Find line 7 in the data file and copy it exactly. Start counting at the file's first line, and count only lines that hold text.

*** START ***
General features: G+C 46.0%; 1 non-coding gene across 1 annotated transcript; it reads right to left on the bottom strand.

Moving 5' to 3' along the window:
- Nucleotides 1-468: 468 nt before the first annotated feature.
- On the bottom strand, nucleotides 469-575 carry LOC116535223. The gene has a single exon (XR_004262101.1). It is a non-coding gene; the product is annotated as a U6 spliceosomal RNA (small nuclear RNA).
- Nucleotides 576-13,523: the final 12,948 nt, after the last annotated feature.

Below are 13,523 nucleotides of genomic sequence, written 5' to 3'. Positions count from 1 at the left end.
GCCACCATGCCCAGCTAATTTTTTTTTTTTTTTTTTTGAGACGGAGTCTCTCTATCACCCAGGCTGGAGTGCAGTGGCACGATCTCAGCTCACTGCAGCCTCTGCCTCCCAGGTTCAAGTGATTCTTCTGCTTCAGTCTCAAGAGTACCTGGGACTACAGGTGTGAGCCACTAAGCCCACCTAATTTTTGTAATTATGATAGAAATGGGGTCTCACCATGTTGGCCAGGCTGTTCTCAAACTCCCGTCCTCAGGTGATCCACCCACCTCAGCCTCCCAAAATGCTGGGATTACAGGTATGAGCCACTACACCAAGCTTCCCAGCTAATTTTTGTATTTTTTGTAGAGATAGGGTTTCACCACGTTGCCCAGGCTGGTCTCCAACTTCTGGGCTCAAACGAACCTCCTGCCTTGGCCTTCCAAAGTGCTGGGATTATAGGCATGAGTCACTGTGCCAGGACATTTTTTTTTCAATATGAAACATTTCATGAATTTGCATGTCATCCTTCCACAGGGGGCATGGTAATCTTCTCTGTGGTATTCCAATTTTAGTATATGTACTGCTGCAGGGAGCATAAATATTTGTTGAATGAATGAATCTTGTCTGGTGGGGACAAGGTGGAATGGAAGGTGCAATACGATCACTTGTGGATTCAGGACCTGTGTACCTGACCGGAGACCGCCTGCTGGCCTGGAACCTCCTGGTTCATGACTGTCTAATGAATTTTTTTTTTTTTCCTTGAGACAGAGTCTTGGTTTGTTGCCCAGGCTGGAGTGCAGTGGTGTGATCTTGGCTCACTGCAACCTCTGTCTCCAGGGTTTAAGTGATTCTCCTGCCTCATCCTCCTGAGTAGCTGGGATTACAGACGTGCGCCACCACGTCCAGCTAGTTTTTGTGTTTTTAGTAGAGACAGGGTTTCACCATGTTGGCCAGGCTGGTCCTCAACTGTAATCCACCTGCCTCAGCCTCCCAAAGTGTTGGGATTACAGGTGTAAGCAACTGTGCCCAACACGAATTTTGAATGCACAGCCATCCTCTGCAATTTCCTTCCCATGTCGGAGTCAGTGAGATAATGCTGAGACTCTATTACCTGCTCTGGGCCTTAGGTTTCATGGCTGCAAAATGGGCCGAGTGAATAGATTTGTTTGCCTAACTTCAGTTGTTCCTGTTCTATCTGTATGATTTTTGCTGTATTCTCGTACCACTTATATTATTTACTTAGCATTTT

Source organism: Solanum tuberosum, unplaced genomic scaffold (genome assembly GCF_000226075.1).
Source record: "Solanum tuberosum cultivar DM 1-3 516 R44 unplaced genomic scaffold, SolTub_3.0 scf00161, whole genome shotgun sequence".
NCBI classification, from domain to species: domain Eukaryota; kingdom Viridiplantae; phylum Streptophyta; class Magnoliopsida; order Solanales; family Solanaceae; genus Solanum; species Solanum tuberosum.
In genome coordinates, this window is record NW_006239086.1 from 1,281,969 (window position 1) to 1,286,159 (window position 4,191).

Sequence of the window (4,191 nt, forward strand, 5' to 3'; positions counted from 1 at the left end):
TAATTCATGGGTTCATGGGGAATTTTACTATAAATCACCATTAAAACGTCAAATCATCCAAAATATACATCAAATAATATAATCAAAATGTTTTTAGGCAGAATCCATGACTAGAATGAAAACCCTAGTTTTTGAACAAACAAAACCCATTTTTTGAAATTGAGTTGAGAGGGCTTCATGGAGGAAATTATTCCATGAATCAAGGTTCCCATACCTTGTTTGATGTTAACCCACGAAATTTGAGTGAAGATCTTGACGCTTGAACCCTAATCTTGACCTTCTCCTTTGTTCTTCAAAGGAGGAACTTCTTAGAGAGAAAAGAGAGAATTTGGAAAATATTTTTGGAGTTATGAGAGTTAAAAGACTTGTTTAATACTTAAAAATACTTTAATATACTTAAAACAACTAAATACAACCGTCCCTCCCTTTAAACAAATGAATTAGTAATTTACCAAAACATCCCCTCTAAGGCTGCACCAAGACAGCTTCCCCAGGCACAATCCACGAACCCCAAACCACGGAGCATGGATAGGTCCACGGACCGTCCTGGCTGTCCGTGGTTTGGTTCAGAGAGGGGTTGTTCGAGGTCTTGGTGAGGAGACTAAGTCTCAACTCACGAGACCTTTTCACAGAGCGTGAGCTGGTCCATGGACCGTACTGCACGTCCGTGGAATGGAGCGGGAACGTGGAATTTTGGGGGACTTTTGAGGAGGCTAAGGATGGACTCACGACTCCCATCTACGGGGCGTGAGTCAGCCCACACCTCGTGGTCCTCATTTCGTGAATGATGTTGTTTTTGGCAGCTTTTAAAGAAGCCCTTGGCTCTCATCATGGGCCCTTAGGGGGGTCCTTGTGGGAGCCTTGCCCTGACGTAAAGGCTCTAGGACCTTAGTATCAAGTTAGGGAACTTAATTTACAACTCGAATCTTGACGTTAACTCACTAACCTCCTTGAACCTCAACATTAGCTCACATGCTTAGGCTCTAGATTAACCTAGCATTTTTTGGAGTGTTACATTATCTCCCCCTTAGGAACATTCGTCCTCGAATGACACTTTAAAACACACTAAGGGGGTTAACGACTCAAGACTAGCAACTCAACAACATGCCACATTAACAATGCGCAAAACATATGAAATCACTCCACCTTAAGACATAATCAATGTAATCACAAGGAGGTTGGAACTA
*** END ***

GCCACCATGCCCAGCTAATTTTTTTTTTTTTTTTTTTGAGACGGAGTCTCTCTATCACCCAGGCTGGAGTGCAGTGGCACGATCTCAGCTCACTGCAGCCTCTGCCTCCCAGGTTCAAGTGATTCTTCTGCTTCAGTCTCAAGAGTACCTGGGACTACAGGTGTGAGCCACTAAGCCCACCTAATTTTTGTAATTATGATAGAAATGGGGTCTCACCATGTTGGCCAGGCTGTTCTCAAACTCCCGTCCTCAGGTGATCCACCCACCTCAGCCTCCCAAAATGCTGGGATTACAGGTATGAGCCACTACACCAAGCTTCCCAGCTAATTTTTGTATTTTTTGTAGAGATAGGGTTTCACCACGTTGCCCAGGCTGGTCTCCAACTTCTGGGCTCAAACGAACCTCCTGCCTTGGCCTTCCAAAGTGCTGGGATTATAGGCATGAGTCACTGTGCCAGGACATTTTTTTTTCAATATGAAACATTTCATGAATTTGCATGTCATCCTTCCACAGGGGGCATGGTAATCTTCTCTGTGGTATTCCAATTTTAGTATATGTACTGCTGCAGGGAGCATAAATATTTGTTGAATGAATGAATCTTGTCTGGTGGGGACAAGGTGGAATGGAAGGTGCAATACGATCACTTGTGGATTCAGGACCTGTGTACCTGACCGGAGACCGCCTGCTGGCCTGGAACCTCCTGGTTCATGACTGTCTAATGAATTTTTTTTTTTTTCCTTGAGACAGAGTCTTGGTTTGTTGCCCAGGCTGGAGTGCAGTGGTGTGATCTTGGCTCACTGCAACCTCTGTCTCCAGGGTTTAAGTGATTCTCCTGCCTCATCCTCCTGAGTAGCTGGGATTACAGACGTGCGCCACCACGTCCAGCTAGTTTTTGTGTTTTTAGTAGAGACAGGGTTTCACCATGTTGGCCAGGCTGGTCCTCAACTGTAATCCACCTGCCTCAGCCTCCCAAAGTGTTGGGATTACAGGTGTAAGCAACTGTGCCCAACACGAATTTTGAATGCACAGCCATCCTCTGCAATTTCCTTCCCATGTCGGAGTCAGTGAGATAATGCTGAGACTCTATTACCTGCTCTGGGCCTTAGGTTTCATGGCTGCAAAATGGGCCGAGTGAATAGATTTGTTTGCCTAACTTCAGTTGTTCCTGTTCTATCTGTATGATTTTTGCTGTATTCTCGTACCACTTATATTATTTACTTAGCATTTT